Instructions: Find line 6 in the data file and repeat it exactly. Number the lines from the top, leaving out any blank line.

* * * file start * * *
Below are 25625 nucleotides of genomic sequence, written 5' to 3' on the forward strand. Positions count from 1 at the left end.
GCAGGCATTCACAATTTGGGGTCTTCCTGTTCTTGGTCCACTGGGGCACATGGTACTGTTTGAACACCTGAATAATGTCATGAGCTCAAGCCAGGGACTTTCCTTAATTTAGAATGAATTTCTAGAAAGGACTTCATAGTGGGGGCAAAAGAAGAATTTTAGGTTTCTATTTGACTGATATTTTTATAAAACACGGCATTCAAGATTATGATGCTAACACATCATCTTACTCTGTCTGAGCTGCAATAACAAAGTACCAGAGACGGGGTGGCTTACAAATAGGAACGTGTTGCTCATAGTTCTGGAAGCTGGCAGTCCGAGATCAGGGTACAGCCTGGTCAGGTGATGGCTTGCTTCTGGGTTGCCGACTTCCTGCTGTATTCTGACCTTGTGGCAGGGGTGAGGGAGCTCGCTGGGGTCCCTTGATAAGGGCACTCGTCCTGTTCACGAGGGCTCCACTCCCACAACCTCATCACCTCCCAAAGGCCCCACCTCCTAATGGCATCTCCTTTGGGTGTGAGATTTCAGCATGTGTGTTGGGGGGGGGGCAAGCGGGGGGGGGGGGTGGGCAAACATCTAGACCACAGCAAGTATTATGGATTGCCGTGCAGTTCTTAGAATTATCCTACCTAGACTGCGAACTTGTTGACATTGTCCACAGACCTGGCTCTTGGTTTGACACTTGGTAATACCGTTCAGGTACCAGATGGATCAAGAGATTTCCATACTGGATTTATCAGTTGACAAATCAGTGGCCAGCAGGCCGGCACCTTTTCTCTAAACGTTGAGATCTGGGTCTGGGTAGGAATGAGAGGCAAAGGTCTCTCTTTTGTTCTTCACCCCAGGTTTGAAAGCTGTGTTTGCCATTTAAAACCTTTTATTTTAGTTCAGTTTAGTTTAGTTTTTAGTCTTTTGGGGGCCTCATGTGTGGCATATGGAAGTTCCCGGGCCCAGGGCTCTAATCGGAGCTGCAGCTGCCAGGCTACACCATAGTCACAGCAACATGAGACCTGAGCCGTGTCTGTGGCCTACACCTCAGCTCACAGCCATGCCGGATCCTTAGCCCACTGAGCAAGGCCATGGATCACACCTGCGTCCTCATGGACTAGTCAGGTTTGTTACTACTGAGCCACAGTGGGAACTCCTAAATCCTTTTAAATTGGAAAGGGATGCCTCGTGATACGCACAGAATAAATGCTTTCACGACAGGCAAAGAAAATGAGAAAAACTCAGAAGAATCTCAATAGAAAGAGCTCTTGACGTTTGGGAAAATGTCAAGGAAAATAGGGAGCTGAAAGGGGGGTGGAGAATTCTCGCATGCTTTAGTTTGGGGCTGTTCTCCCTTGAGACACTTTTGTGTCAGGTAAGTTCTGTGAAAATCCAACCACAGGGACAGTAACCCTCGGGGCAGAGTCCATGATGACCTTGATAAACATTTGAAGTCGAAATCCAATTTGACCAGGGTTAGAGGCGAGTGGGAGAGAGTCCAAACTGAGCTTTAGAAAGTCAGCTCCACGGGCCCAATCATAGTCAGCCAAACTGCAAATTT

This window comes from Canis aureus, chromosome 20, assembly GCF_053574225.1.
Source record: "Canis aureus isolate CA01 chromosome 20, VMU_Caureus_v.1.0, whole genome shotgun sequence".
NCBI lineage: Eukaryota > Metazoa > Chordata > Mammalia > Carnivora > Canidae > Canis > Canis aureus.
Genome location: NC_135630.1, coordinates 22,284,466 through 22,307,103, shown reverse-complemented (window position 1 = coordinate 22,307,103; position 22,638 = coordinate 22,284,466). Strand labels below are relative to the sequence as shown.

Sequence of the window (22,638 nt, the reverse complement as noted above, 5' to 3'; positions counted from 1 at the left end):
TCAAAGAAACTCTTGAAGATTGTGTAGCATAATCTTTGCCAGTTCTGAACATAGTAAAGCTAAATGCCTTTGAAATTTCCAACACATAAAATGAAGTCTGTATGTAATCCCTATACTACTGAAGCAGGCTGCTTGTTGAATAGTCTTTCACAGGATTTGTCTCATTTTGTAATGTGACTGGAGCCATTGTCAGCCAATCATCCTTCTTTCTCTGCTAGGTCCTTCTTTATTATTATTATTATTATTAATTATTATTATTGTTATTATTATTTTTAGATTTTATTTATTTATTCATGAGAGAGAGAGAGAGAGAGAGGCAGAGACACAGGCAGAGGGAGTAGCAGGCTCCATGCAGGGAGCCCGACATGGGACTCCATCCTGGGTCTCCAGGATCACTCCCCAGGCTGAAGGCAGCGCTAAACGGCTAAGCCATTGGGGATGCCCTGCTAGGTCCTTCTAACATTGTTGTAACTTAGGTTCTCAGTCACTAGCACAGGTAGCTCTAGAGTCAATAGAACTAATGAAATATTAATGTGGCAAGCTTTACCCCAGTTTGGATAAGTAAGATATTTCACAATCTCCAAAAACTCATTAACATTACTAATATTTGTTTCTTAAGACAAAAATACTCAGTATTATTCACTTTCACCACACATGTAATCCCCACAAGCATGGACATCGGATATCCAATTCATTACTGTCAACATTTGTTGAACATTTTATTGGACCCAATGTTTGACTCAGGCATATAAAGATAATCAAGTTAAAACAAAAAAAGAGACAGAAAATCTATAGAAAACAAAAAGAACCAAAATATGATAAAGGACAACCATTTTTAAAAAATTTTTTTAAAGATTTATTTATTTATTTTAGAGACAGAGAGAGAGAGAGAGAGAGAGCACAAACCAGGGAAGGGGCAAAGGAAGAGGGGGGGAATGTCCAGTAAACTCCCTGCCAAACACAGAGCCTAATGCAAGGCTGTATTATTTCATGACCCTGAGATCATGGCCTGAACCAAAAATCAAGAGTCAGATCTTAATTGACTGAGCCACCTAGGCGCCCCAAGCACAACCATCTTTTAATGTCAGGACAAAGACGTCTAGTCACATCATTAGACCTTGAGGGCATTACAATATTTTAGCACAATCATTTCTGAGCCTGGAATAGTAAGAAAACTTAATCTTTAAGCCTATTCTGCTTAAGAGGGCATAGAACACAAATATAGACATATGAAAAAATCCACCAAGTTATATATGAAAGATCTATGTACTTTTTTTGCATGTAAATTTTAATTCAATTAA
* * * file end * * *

Genome location: NC_135630.1, coordinates 22,284,466 through 22,307,103, shown reverse-complemented (window position 1 = coordinate 22,307,103; position 22,638 = coordinate 22,284,466). Strand labels below are relative to the sequence as shown.